In 1971, Calgary teenager Ruth Roberts and friends staged a 'starve-in' in a church basement. Their goal: to raise funds for children suffering in a continent-wide African famine. That one event has since exploded into World Vision's 30 Hour Famine, a global youth movement raising millions for children in need. Here, Ruth urges Canadian parents to look for -- and nurture -- the spark of passion in their own children to change the world.
Some of the most amazing social movements in Canada over the years have been started by students. Craig and Marc Kielburger, founders of Free the Children, have taught this generation that together "We" can make a difference around the world. David Shepherd and Travis Price from Nova Scotia started Pink Shirt Day (a.k.a. Anti-Bullying Day) which is now recognized across Canada, after seeing one of their classmates being bullied for wearing a pink shirt.
It's amazing to see how movements grow and snowball into something bigger and of greater impact than could ever have been imagined! Craig and Marc started an after school club with their friends. And David and Travis wanted to show support for a classmate that was being treated poorly. I bet none of them could have envisioned what their efforts would end up creating.
I think these are important stories, because I too started a movement over 40 years ago, when I was in high school. After seeing the devastating images on TV of children starving in Ethiopia, I decided I had to do something. I recruited my friends for what we called a "starve-in." This was the era of protests like "love-ins" and "sit-ins" so for us to take action on an issue that was important to us seemed like a natural thing to do.
We got our friends and family to sponsor us for every hour that we went without food. I raised about $50, and as a group we raised about $600 (which was a lot of money in 1971!) for World Vision's hunger projects. This movement became known over the years as 30 Hour Famine. I was surprised and so moved to learn this year that this fundraiser is now practiced annually in 21 countries around the world, and has raised close to a billion dollars for World Vision hunger projects around the world. And it all started because my friends and I were bored, and wanted to do something that would benefit someone else. There was nothing extraordinary about me in particular, and I'm sure that Marc and Craig, and David and Travis would say the same thing about themselves.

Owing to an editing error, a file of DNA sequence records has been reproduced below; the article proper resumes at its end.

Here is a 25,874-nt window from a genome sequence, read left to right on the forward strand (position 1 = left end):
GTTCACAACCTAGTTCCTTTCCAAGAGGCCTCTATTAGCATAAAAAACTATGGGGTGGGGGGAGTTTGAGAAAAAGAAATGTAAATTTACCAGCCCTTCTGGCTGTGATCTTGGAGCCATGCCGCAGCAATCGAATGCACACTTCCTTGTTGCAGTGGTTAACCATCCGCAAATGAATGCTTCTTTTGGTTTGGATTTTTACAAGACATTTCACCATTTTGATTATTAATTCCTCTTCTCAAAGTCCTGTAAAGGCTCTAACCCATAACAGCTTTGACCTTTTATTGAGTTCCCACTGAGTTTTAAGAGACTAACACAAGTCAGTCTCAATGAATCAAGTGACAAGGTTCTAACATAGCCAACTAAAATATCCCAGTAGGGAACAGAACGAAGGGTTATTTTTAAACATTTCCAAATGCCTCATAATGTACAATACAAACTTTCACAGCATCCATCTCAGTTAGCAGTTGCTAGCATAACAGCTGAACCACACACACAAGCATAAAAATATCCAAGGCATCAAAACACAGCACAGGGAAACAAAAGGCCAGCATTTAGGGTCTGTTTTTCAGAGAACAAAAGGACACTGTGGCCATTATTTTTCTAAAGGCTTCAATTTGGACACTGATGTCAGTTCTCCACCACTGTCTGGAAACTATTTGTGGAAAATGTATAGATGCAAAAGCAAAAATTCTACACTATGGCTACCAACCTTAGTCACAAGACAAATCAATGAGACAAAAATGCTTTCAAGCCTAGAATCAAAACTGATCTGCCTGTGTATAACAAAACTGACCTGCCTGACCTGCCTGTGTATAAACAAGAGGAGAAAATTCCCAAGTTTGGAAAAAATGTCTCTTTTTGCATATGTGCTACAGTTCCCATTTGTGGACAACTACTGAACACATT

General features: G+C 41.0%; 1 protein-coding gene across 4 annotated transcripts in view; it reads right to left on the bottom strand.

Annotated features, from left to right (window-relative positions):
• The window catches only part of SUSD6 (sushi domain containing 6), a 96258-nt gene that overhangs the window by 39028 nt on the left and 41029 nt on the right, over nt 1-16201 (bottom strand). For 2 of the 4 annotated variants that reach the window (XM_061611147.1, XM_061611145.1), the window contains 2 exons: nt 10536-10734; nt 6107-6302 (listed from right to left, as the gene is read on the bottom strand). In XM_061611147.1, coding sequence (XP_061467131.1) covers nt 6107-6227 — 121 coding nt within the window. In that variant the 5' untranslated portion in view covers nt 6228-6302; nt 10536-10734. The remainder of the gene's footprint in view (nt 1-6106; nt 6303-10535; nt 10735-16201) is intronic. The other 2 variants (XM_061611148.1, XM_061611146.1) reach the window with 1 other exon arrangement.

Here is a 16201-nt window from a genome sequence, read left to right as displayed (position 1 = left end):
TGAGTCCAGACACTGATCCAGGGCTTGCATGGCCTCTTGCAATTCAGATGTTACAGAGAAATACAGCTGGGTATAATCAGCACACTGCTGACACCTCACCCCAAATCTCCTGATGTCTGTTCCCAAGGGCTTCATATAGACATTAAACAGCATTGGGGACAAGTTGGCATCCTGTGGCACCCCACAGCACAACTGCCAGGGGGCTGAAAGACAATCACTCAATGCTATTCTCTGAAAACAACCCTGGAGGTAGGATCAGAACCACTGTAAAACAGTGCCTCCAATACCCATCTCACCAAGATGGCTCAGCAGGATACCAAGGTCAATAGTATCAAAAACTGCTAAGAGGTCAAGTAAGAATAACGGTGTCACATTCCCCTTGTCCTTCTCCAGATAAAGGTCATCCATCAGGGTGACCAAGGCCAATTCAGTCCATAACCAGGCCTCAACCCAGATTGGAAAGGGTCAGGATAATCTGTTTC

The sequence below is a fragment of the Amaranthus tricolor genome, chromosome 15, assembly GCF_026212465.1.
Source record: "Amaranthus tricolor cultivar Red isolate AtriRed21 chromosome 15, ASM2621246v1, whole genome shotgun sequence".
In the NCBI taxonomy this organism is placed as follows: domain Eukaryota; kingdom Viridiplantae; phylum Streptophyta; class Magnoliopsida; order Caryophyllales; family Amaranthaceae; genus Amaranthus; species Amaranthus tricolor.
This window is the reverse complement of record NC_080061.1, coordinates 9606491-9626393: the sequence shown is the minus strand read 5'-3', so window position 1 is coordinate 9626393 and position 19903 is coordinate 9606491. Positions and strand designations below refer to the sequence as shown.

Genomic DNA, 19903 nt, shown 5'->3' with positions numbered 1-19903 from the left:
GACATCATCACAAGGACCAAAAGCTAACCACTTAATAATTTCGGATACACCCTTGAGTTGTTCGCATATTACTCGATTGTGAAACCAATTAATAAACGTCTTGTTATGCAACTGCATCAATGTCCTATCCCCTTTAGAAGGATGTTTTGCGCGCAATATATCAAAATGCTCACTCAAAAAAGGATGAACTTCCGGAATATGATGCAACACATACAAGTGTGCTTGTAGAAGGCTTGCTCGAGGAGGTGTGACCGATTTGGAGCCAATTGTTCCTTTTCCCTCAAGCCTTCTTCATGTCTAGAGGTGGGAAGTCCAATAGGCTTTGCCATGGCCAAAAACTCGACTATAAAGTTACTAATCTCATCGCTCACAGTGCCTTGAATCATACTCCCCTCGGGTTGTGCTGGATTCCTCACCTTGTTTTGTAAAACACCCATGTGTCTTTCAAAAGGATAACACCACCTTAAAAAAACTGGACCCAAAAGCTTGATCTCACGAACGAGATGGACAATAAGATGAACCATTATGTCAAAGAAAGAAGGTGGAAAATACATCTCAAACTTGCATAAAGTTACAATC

As parents, you very well may have the very next change-maker in your living room, some unassuming grade-schooler who is already planning the way he or she is going to make a difference. Perhaps they have already begun to make inroads, or maybe it will still be some time before inspiration strikes them and guides them in this direction.
I want to encourage you to be on the look out for this spark in your kids. Don't dismiss their ideas and dreams. Encourage and support them, and while it's important that they learn the life skills that they need, their imagination might end up making a huge difference in world -- whether they might start a charity movement, stumble on a scientific breakthrough or head up an innovative company.
These kids will likely need your help, and how you respond to them could make the difference between them realizing their potential or becoming discouraged and giving up. You've been entrusted with a very serious responsibility! Our youth leaders were John and Grace Jarvis, and they encouraged us along the way and suggested the World Vision would be a fitting beneficiary of our fundraiser.
Kids first need information and education before they can understand how they can make a difference. They need to be able to identify the problems that need solving. Where are the holes in our abilities or knowledge? Where does injustice and unfairness happen? They need to get this information from you. Please try to carve out time in your day to talk about these things, to have discussions with them, to listen to their opinions and to contribute the information that they need to have. And teach them about students like Craig and Marc, and David and Travis, to show them that kids can make a huge difference in the world. I think kids often have a feeling of helplessness and lack of power -- show them that this is not the case.
If your kids have done 30 Hour Famine in the past, thank you for participating. This movement has meant so much to me, and I am truly overwhelmed at what this has become. If they've never done this fundraiser, I would encourage you to consider whether this might be something they'd want to participate in -- a "night-of" event where you can discuss these types of issues with your kids might be the perfect time to get their creative juices flowing.
By Ruth Roberts